Time and time again I have recommended that people sign up for Roleplaying Tips Weekly by Johnn Four, but most especially GMs. It is full of tips and tricks for GMs, plot hooks, and character inspirations. This particular issue is all about getting players to work together as an actual party of adventurers rather than a bunch of characters that happen to have the same goal or be traveling in the same direction.
One particular section of it especially appeals to me because it’s an adaptation of something I’ve been preaching to other GMs for years: that no non-combat dice roll should ever be boring (attacks never missing would also be boring), and a failed roll doesn’t mean that nothing happened. The article even uses my favorite example: the locked door. If the PCs have to get through the door in order for the campaign to continue, then they will get through the door, thus rolling to see if they can get the door open is pointless. It is far more interesting to use the player’s lockpicking or door smashing roll to determine how things progress (a failed roll could indicate that they’d made too much noise and aroused the guards, for instance), rather than whether the door gets opened.
The spin guest columnist Christopher Sniezak puts on it is using the failed roll as a way to bring another character in to share the spotlight. It’s absolutely brilliant and I’m a bit ashamed of myself for not thinking of it years ago.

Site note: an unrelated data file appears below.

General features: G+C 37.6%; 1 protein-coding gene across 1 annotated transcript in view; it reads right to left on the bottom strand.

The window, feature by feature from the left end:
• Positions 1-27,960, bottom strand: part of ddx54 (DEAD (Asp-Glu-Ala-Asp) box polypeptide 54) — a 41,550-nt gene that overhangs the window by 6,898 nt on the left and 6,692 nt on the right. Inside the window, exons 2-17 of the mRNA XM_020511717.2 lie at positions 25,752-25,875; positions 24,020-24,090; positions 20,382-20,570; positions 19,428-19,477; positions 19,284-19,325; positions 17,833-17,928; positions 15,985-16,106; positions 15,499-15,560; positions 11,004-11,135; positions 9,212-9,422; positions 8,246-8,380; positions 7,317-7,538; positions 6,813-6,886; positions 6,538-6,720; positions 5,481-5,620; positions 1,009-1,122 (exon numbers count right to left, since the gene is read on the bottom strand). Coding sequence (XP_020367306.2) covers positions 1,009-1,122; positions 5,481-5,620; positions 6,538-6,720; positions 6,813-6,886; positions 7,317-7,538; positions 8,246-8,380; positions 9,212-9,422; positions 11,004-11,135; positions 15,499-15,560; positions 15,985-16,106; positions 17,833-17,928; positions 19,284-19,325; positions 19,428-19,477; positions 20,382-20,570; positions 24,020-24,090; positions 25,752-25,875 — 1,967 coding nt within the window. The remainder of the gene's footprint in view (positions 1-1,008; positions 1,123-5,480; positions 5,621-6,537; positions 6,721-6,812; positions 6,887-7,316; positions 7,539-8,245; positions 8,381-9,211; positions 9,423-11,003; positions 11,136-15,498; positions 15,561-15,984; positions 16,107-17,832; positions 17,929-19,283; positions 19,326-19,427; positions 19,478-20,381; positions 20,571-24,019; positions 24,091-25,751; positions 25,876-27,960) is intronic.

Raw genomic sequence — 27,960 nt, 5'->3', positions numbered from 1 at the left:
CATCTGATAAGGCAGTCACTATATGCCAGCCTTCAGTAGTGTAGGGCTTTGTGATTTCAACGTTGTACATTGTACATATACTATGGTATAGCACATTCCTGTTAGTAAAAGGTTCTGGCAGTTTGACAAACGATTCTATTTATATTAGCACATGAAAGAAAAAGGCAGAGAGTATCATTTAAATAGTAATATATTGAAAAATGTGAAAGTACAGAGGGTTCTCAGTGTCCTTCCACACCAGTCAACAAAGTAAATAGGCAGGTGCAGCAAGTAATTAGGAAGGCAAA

Since discovering a free rules-light game called FUrpg (af) (Free, Universal RPG), I’ve started thinking in terms of its success/fail terminology, and it seems Christopher may have been likewise inspired. FUrpg’s core mechanic uses varying numbers of d6s, from which the player chooses the most beneficial (or least if the pool size is negative). The GM then describes what happens based on the result (even is good, odd is bad, higher is better):
|6||Yes, and…||You succeed and something else good happens.|
|2||Yes, but…||You succeed, but at a cost.|
|5||No, but…||You fail, but it’s not a total loss.|
|1||No, and…||You fail, and things get worse.|
If I’m ever having trouble deciding how something turns out, or especially how an NPC reacts to something a PC just said or did, I can just roll a d6 or two and go from there. I still haven’t gotten around to actually using FUrpg for a pick-up game, but it has already helped me be a better GM for GURPS, HackMaster 5e, and D&D 4/5e.